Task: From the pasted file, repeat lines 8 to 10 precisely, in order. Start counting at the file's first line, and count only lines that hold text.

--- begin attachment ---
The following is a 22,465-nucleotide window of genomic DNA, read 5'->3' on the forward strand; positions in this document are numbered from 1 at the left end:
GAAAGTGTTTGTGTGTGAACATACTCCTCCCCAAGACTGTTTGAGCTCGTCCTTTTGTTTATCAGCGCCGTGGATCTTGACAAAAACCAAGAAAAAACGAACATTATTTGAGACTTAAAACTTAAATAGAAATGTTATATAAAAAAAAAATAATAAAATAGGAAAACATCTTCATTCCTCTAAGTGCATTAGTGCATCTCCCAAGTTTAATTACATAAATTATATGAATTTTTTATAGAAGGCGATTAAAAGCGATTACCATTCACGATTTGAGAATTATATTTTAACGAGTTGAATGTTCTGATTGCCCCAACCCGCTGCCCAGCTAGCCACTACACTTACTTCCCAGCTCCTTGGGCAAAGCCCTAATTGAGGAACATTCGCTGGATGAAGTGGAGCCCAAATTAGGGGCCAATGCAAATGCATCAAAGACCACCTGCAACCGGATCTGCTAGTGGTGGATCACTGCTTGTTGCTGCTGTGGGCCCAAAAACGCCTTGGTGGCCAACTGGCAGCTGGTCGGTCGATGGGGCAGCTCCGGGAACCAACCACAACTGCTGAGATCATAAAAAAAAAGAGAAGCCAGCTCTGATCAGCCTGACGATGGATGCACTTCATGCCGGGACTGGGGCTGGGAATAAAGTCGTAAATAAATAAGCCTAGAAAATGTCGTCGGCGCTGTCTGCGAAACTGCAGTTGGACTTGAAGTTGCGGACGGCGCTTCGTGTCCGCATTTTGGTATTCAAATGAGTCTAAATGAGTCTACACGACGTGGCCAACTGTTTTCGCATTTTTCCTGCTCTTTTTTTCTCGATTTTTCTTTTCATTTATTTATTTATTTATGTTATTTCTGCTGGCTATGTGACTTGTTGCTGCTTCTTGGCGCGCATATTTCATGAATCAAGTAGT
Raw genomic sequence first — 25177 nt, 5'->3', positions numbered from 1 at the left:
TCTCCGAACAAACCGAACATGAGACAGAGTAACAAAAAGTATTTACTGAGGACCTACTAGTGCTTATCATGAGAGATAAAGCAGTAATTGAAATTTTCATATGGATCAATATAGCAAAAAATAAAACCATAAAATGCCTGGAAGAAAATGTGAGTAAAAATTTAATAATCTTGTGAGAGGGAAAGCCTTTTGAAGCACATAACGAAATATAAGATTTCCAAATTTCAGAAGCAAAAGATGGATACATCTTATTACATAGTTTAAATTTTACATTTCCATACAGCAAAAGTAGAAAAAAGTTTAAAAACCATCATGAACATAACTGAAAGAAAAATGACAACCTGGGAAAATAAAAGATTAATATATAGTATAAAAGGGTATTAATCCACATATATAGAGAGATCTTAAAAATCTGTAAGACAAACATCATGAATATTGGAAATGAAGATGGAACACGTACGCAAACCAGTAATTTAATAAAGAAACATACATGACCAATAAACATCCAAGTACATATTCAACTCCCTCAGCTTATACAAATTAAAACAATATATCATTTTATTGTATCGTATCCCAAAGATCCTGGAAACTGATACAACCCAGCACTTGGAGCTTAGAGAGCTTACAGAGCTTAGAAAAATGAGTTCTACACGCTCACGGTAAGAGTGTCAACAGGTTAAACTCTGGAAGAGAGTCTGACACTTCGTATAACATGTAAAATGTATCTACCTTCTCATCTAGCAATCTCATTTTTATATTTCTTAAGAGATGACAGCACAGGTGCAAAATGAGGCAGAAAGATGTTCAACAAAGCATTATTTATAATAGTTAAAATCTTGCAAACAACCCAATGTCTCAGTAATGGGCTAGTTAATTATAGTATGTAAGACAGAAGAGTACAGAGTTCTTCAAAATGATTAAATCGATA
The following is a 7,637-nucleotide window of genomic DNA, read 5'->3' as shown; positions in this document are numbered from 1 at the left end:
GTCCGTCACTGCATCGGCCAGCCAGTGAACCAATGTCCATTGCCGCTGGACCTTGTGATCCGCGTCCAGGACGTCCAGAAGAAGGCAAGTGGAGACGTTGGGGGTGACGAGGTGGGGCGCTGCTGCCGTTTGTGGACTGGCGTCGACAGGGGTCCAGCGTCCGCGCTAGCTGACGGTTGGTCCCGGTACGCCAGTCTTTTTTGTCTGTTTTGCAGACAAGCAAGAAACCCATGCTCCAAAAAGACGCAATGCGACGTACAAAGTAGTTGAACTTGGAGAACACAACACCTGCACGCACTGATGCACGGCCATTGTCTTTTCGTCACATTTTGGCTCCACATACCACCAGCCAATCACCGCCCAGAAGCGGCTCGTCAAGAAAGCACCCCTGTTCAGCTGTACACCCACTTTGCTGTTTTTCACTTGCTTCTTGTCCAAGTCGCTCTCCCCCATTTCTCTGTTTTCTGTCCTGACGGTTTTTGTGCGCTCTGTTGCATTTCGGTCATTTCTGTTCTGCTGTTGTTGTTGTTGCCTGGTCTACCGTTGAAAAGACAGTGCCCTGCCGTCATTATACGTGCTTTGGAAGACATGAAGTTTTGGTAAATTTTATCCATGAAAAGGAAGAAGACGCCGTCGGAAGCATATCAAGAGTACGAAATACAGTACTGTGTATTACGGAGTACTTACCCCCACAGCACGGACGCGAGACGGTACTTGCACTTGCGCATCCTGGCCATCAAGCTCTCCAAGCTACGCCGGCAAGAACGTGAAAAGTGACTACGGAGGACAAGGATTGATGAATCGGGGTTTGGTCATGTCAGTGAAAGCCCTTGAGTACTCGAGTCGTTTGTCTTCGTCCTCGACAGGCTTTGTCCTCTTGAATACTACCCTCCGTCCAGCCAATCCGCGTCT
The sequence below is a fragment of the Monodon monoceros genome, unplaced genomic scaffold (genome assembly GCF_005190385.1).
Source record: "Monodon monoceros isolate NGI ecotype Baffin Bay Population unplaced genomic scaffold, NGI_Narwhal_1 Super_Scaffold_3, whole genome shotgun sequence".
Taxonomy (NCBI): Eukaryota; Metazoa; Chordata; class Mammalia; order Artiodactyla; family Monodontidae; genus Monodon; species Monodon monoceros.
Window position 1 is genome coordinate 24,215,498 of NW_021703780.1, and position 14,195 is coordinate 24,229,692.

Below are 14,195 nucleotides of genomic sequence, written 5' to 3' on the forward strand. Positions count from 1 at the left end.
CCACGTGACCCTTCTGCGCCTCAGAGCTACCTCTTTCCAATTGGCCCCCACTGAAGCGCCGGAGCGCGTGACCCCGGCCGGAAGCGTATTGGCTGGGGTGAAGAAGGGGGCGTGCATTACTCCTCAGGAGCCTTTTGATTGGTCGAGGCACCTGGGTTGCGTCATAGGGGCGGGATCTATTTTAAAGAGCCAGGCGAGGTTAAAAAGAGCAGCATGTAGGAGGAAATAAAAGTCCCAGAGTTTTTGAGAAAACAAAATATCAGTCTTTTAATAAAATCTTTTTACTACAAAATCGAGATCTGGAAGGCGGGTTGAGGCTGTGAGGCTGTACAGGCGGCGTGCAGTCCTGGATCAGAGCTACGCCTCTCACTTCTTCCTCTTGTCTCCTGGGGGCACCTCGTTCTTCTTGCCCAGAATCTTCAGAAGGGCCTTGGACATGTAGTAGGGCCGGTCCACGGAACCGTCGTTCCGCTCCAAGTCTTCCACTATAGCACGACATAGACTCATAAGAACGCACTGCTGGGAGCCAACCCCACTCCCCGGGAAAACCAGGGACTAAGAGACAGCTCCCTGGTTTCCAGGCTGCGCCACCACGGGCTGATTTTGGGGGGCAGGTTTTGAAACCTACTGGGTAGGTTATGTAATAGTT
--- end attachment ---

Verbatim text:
Source record: "Monodon monoceros isolate NGI ecotype Baffin Bay Population unplaced genomic scaffold, NGI_Narwhal_1 Super_Scaffold_3, whole genome shotgun sequence".
Taxonomy (NCBI): Eukaryota; Metazoa; Chordata; class Mammalia; order Artiodactyla; family Monodontidae; genus Monodon; species Monodon monoceros.
Window position 1 is genome coordinate 24,215,498 of NW_021703780.1, and position 14,195 is coordinate 24,229,692.